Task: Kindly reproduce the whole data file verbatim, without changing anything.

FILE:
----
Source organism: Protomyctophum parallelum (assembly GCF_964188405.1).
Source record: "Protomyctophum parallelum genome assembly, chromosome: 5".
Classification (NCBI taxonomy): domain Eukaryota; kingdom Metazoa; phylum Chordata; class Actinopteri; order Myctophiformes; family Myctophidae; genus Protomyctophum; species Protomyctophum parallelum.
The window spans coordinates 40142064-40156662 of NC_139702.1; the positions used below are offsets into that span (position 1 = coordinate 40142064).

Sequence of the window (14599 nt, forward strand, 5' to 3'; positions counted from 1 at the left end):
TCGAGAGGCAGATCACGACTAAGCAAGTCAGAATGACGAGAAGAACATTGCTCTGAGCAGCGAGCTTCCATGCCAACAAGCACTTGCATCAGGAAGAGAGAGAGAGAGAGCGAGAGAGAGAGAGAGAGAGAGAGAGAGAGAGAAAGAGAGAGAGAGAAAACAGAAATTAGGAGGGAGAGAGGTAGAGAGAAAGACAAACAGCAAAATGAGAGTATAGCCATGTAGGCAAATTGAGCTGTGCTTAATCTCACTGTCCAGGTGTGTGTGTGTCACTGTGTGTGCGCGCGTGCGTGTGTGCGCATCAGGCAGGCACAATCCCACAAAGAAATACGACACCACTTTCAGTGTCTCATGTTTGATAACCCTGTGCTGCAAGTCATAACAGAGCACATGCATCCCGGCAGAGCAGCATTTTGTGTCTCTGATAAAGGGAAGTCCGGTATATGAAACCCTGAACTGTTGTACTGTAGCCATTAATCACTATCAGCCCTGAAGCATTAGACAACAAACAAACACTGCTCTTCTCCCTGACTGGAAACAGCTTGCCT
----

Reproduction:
Source organism: Protomyctophum parallelum (assembly GCF_964188405.1).
Source record: "Protomyctophum parallelum genome assembly, chromosome: 5".
Classification (NCBI taxonomy): domain Eukaryota; kingdom Metazoa; phylum Chordata; class Actinopteri; order Myctophiformes; family Myctophidae; genus Protomyctophum; species Protomyctophum parallelum.
The window spans coordinates 40142064-40156662 of NC_139702.1; the positions used below are offsets into that span (position 1 = coordinate 40142064).

Sequence of the window (14599 nt, forward strand, 5' to 3'; positions counted from 1 at the left end):
TCGAGAGGCAGATCACGACTAAGCAAGTCAGAATGACGAGAAGAACATTGCTCTGAGCAGCGAGCTTCCATGCCAACAAGCACTTGCATCAGGAAGAGAGAGAGAGAGAGCGAGAGAGAGAGAGAGAGAGAGAGAGAGAGAGAAAGAGAGAGAGAGAAAACAGAAATTAGGAGGGAGAGAGGTAGAGAGAAAGACAAACAGCAAAATGAGAGTATAGCCATGTAGGCAAATTGAGCTGTGCTTAATCTCACTGTCCAGGTGTGTGTGTGTCACTGTGTGTGCGCGCGTGCGTGTGTGCGCATCAGGCAGGCACAATCCCACAAAGAAATACGACACCACTTTCAGTGTCTCATGTTTGATAACCCTGTGCTGCAAGTCATAACAGAGCACATGCATCCCGGCAGAGCAGCATTTTGTGTCTCTGATAAAGGGAAGTCCGGTATATGAAACCCTGAACTGTTGTACTGTAGCCATTAATCACTATCAGCCCTGAAGCATTAGACAACAAACAAACACTGCTCTTCTCCCTGACTGGAAACAGCTTGCCT